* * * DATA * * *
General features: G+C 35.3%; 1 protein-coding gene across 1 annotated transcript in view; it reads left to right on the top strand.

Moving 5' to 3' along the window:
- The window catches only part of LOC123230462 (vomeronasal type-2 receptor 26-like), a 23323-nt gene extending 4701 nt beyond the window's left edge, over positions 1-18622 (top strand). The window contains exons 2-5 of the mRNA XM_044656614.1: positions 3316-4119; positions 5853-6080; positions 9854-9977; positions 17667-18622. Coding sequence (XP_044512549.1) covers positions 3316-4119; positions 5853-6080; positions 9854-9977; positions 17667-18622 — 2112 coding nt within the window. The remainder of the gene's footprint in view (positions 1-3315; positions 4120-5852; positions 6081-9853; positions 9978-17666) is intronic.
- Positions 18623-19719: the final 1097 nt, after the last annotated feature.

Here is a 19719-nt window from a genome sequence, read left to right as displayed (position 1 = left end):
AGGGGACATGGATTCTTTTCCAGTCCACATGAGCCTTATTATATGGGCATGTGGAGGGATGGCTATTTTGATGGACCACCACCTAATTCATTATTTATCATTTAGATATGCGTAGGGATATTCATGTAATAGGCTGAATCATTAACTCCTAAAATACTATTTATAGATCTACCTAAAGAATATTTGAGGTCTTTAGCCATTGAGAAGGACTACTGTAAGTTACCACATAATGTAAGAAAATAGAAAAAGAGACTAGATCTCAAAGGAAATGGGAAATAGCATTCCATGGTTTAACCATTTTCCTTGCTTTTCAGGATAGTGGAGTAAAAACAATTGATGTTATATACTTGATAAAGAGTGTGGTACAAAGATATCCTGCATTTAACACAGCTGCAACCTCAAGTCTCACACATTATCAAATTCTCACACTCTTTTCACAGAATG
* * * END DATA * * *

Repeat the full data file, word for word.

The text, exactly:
General features: G+C 35.3%; 1 protein-coding gene across 1 annotated transcript in view; it reads left to right on the top strand.

Moving 5' to 3' along the window:
- The window catches only part of LOC123230462 (vomeronasal type-2 receptor 26-like), a 23323-nt gene extending 4701 nt beyond the window's left edge, over positions 1-18622 (top strand). The window contains exons 2-5 of the mRNA XM_044656614.1: positions 3316-4119; positions 5853-6080; positions 9854-9977; positions 17667-18622. Coding sequence (XP_044512549.1) covers positions 3316-4119; positions 5853-6080; positions 9854-9977; positions 17667-18622 — 2112 coding nt within the window. The remainder of the gene's footprint in view (positions 1-3315; positions 4120-5852; positions 6081-9853; positions 9978-17666) is intronic.
- Positions 18623-19719: the final 1097 nt, after the last annotated feature.

Here is a 19719-nt window from a genome sequence, read left to right as displayed (position 1 = left end):
AGGGGACATGGATTCTTTTCCAGTCCACATGAGCCTTATTATATGGGCATGTGGAGGGATGGCTATTTTGATGGACCACCACCTAATTCATTATTTATCATTTAGATATGCGTAGGGATATTCATGTAATAGGCTGAATCATTAACTCCTAAAATACTATTTATAGATCTACCTAAAGAATATTTGAGGTCTTTAGCCATTGAGAAGGACTACTGTAAGTTACCACATAATGTAAGAAAATAGAAAAAGAGACTAGATCTCAAAGGAAATGGGAAATAGCATTCCATGGTTTAACCATTTTCCTTGCTTTTCAGGATAGTGGAGTAAAAACAATTGATGTTATATACTTGATAAAGAGTGTGGTACAAAGATATCCTGCATTTAACACAGCTGCAACCTCAAGTCTCACACATTATCAAATTCTCACACTCTTTTCACAGAATG